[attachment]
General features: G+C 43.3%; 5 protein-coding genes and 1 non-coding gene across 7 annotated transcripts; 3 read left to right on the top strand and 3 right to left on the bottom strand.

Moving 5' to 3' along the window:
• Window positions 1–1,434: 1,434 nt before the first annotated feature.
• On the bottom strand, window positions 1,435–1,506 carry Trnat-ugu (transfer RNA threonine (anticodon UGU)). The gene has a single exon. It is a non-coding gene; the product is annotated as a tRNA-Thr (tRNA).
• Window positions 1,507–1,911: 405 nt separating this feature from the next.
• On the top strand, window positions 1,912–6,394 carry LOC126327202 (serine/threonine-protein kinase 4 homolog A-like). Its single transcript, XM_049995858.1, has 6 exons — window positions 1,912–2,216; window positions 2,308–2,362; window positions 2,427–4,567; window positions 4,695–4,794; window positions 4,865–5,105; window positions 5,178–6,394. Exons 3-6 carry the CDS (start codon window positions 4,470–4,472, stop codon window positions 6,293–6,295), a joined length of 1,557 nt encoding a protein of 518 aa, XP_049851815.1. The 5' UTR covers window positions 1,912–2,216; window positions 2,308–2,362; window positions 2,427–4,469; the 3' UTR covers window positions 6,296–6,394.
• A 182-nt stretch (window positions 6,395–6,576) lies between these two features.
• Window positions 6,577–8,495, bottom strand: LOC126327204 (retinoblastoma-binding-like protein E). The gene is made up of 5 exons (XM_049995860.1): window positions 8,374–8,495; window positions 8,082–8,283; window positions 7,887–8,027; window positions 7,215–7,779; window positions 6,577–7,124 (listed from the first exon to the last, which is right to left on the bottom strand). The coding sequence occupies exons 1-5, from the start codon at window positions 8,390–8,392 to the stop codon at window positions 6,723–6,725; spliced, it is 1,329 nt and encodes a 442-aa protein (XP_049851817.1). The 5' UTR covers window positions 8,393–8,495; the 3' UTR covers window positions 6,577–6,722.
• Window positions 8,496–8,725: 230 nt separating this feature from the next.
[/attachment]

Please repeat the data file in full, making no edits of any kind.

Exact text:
General features: G+C 43.3%; 5 protein-coding genes and 1 non-coding gene across 7 annotated transcripts; 3 read left to right on the top strand and 3 right to left on the bottom strand.

Moving 5' to 3' along the window:
• Window positions 1–1,434: 1,434 nt before the first annotated feature.
• On the bottom strand, window positions 1,435–1,506 carry Trnat-ugu (transfer RNA threonine (anticodon UGU)). The gene has a single exon. It is a non-coding gene; the product is annotated as a tRNA-Thr (tRNA).
• Window positions 1,507–1,911: 405 nt separating this feature from the next.
• On the top strand, window positions 1,912–6,394 carry LOC126327202 (serine/threonine-protein kinase 4 homolog A-like). Its single transcript, XM_049995858.1, has 6 exons — window positions 1,912–2,216; window positions 2,308–2,362; window positions 2,427–4,567; window positions 4,695–4,794; window positions 4,865–5,105; window positions 5,178–6,394. Exons 3-6 carry the CDS (start codon window positions 4,470–4,472, stop codon window positions 6,293–6,295), a joined length of 1,557 nt encoding a protein of 518 aa, XP_049851815.1. The 5' UTR covers window positions 1,912–2,216; window positions 2,308–2,362; window positions 2,427–4,469; the 3' UTR covers window positions 6,296–6,394.
• A 182-nt stretch (window positions 6,395–6,576) lies between these two features.
• Window positions 6,577–8,495, bottom strand: LOC126327204 (retinoblastoma-binding-like protein E). The gene is made up of 5 exons (XM_049995860.1): window positions 8,374–8,495; window positions 8,082–8,283; window positions 7,887–8,027; window positions 7,215–7,779; window positions 6,577–7,124 (listed from the first exon to the last, which is right to left on the bottom strand). The coding sequence occupies exons 1-5, from the start codon at window positions 8,390–8,392 to the stop codon at window positions 6,723–6,725; spliced, it is 1,329 nt and encodes a 442-aa protein (XP_049851817.1). The 5' UTR covers window positions 8,393–8,495; the 3' UTR covers window positions 6,577–6,722.
• Window positions 8,496–8,725: 230 nt separating this feature from the next.